Kalamazoo Valley student Angelina Burnett is traveling to the Marshall Space Flight Center in Huntsville, Alabama to participate in a three-day on-site event. She was selected as one of 40 college students from across the nation to be part of the National Community College Aerospace Scholars project.
Burnett said about 5,000 college students applied to participate in the project. She was one of 188 selected to participate. Of those 188, just 40, including Burnett, are going to the NASA event later this month. She was the only student from Michigan to participate.
The chemical engineering student describes herself as a non-traditional student. She is married with five children and has been a Kalamazoo Valley student for two years. She is on track to graduate this summer and plans to transfer to Western Michigan University.
Burnett found the National Community College Aerospace Scholars project while combing through websites looking for advanced learning opportunities for engineering students. The project, which took place primarily online, began last summer. The assignment involved developing a robotic mission to Mars. Burnett and the other students were given an overview detailing science objectives. The realistic project involved determining whether the mission would be solar- or nuclear-powered and setting a budget to cover the cost of fuel and rockets, plus designing the spacecraft itself. “They literally left it open so that we could make anything we wanted,” Burnett said. “If you could imagine it and you could tie it in with the project, you could use it. If I get to do anything like this when I’m working in the field, it would be the coolest thing ever,” she said. She said she especially enjoyed calling experts in the field to research topics like the cost of rocket fuel.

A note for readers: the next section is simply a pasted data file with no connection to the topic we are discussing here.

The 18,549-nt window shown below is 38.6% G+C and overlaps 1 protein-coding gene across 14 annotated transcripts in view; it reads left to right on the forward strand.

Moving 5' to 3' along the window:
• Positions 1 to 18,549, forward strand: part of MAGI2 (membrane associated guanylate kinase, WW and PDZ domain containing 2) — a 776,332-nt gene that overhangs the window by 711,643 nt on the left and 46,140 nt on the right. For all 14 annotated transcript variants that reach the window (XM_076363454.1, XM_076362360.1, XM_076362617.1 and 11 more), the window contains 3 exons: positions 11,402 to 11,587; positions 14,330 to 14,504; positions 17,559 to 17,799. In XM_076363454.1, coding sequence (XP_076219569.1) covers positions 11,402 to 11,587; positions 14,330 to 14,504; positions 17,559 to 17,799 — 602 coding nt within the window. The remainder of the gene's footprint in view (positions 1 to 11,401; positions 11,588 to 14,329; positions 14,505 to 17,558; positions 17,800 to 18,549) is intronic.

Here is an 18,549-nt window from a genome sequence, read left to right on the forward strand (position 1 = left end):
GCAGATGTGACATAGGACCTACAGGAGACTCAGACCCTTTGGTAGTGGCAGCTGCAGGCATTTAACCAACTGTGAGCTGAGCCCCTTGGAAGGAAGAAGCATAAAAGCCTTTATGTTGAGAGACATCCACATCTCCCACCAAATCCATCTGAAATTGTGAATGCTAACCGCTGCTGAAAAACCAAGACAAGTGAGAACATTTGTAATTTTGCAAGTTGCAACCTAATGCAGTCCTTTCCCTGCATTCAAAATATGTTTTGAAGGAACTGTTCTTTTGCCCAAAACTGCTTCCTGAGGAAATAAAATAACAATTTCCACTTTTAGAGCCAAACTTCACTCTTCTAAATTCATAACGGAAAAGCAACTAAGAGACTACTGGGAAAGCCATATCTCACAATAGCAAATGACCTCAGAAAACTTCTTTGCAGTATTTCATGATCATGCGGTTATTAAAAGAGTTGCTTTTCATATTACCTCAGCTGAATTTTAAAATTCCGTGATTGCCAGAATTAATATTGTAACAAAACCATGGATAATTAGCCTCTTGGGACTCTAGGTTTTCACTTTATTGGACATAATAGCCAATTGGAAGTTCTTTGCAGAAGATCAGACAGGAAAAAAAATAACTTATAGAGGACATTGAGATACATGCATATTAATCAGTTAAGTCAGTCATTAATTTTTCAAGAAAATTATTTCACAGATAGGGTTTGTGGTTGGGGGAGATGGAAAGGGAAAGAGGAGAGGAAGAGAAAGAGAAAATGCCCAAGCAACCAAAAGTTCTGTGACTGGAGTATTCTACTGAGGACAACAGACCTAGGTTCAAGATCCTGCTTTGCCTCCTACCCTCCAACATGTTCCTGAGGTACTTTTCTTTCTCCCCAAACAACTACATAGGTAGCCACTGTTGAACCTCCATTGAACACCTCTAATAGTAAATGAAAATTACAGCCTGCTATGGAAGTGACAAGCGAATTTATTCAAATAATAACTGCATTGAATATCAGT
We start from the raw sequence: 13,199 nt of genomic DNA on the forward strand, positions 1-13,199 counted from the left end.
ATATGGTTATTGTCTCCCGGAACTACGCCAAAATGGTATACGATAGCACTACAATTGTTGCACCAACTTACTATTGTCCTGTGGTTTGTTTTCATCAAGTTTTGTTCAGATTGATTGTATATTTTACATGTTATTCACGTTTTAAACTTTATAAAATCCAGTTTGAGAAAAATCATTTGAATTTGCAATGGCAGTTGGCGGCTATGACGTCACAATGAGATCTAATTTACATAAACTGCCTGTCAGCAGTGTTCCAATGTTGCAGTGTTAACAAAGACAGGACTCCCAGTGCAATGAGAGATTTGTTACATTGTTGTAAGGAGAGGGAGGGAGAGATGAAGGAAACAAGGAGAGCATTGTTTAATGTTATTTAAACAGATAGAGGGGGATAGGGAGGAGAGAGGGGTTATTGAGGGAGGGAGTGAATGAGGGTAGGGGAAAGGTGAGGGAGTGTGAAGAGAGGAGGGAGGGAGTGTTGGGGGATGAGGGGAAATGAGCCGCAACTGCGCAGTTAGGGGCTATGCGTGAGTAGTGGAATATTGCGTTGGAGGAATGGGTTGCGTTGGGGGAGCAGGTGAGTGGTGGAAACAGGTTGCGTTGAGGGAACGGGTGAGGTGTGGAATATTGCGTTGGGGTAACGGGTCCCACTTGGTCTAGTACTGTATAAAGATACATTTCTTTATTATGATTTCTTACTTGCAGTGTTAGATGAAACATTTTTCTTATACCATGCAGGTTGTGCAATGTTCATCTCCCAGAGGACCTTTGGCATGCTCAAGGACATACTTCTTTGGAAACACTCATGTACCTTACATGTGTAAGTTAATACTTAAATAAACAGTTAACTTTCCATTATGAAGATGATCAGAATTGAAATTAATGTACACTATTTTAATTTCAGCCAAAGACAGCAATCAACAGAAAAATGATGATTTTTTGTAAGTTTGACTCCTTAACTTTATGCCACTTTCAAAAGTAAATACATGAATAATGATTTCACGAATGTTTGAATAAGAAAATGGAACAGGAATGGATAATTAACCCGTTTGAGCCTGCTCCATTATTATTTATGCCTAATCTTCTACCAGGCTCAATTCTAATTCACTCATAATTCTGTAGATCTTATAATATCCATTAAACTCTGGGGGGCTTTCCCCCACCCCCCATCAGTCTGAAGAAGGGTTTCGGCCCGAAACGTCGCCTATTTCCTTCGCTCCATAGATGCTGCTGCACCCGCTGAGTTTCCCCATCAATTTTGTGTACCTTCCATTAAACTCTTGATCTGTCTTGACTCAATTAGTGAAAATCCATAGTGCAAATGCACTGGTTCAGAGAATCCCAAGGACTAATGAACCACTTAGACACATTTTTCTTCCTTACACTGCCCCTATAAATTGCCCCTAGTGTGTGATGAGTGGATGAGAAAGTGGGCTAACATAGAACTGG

Toward the end of the project, Burnett participated in two nights of videoconferences with NASA engineers. She and the project’s other participants are being encouraged to stay in contact with the NASA Aerospace Scholars program and to apply for other opportunities through NASA.
The upcoming visit to NASA represents the culmination of the project. “We were selected to go to the event based on how well we did in the program,” Burnett said. “I got a perfect score.” The program is meant to offer students from across the nation the opportunity to interact with each other while they learn more about careers in science and engineering. In addition to collaborating on a Mars exploration project, the students will tour NASA facilities and participate in briefings with noted NASA employees.
Burnett, a member of Kalamazoo Valley’s Phi Theta Kappa honor society, said she thinks it’s important to look for opportunities for growth. “I’m so glad I did this project because it was so much fun. The timing for it was perfect.”